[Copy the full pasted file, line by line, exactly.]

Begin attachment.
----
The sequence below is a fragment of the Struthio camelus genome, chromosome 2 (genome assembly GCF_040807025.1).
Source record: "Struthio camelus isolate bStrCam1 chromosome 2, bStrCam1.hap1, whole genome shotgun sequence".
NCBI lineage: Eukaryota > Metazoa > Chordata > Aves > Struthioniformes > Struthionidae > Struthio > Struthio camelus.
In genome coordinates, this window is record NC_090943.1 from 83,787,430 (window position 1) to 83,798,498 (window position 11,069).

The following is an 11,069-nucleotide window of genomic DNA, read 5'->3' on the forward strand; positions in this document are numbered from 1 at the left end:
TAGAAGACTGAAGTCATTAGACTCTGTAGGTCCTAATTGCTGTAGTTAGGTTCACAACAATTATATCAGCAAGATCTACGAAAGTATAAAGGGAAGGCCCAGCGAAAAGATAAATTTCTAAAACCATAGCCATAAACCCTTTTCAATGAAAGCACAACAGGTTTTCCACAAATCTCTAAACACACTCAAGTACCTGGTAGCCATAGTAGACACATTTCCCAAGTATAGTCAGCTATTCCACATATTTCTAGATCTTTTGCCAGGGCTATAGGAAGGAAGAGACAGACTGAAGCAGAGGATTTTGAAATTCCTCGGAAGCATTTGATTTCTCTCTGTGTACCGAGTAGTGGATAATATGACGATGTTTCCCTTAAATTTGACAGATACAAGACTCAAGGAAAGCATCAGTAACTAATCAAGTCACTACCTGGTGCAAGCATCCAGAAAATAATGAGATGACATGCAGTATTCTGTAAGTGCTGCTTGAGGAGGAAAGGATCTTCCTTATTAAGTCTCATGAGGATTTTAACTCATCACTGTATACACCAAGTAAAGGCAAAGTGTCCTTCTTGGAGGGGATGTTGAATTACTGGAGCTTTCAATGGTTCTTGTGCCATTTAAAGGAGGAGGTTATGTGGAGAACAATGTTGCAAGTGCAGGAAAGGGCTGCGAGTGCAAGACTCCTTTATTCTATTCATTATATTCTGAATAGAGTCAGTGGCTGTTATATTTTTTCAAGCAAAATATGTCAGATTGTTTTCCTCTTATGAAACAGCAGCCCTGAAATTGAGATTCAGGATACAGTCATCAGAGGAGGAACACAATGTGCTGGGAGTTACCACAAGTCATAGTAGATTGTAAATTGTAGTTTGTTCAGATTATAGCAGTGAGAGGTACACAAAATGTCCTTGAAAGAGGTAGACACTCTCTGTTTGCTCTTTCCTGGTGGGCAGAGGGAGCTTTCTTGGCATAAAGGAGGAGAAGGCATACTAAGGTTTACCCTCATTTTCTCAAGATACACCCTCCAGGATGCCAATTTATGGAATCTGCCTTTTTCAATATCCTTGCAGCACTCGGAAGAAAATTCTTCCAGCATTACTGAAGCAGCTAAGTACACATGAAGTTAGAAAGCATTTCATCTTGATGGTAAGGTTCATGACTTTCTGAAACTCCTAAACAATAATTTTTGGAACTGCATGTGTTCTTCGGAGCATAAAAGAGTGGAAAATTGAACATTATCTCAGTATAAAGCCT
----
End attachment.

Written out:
The sequence below is a fragment of the Struthio camelus genome, chromosome 2 (genome assembly GCF_040807025.1).
Source record: "Struthio camelus isolate bStrCam1 chromosome 2, bStrCam1.hap1, whole genome shotgun sequence".
NCBI lineage: Eukaryota > Metazoa > Chordata > Aves > Struthioniformes > Struthionidae > Struthio > Struthio camelus.
In genome coordinates, this window is record NC_090943.1 from 83,787,430 (window position 1) to 83,798,498 (window position 11,069).

The following is an 11,069-nucleotide window of genomic DNA, read 5'->3' on the forward strand; positions in this document are numbered from 1 at the left end:
TAGAAGACTGAAGTCATTAGACTCTGTAGGTCCTAATTGCTGTAGTTAGGTTCACAACAATTATATCAGCAAGATCTACGAAAGTATAAAGGGAAGGCCCAGCGAAAAGATAAATTTCTAAAACCATAGCCATAAACCCTTTTCAATGAAAGCACAACAGGTTTTCCACAAATCTCTAAACACACTCAAGTACCTGGTAGCCATAGTAGACACATTTCCCAAGTATAGTCAGCTATTCCACATATTTCTAGATCTTTTGCCAGGGCTATAGGAAGGAAGAGACAGACTGAAGCAGAGGATTTTGAAATTCCTCGGAAGCATTTGATTTCTCTCTGTGTACCGAGTAGTGGATAATATGACGATGTTTCCCTTAAATTTGACAGATACAAGACTCAAGGAAAGCATCAGTAACTAATCAAGTCACTACCTGGTGCAAGCATCCAGAAAATAATGAGATGACATGCAGTATTCTGTAAGTGCTGCTTGAGGAGGAAAGGATCTTCCTTATTAAGTCTCATGAGGATTTTAACTCATCACTGTATACACCAAGTAAAGGCAAAGTGTCCTTCTTGGAGGGGATGTTGAATTACTGGAGCTTTCAATGGTTCTTGTGCCATTTAAAGGAGGAGGTTATGTGGAGAACAATGTTGCAAGTGCAGGAAAGGGCTGCGAGTGCAAGACTCCTTTATTCTATTCATTATATTCTGAATAGAGTCAGTGGCTGTTATATTTTTTCAAGCAAAATATGTCAGATTGTTTTCCTCTTATGAAACAGCAGCCCTGAAATTGAGATTCAGGATACAGTCATCAGAGGAGGAACACAATGTGCTGGGAGTTACCACAAGTCATAGTAGATTGTAAATTGTAGTTTGTTCAGATTATAGCAGTGAGAGGTACACAAAATGTCCTTGAAAGAGGTAGACACTCTCTGTTTGCTCTTTCCTGGTGGGCAGAGGGAGCTTTCTTGGCATAAAGGAGGAGAAGGCATACTAAGGTTTACCCTCATTTTCTCAAGATACACCCTCCAGGATGCCAATTTATGGAATCTGCCTTTTTCAATATCCTTGCAGCACTCGGAAGAAAATTCTTCCAGCATTACTGAAGCAGCTAAGTACACATGAAGTTAGAAAGCATTTCATCTTGATGGTAAGGTTCATGACTTTCTGAAACTCCTAAACAATAATTTTTGGAACTGCATGTGTTCTTCGGAGCATAAAAGAGTGGAAAATTGAACATTATCTCAGTATAAAGCCT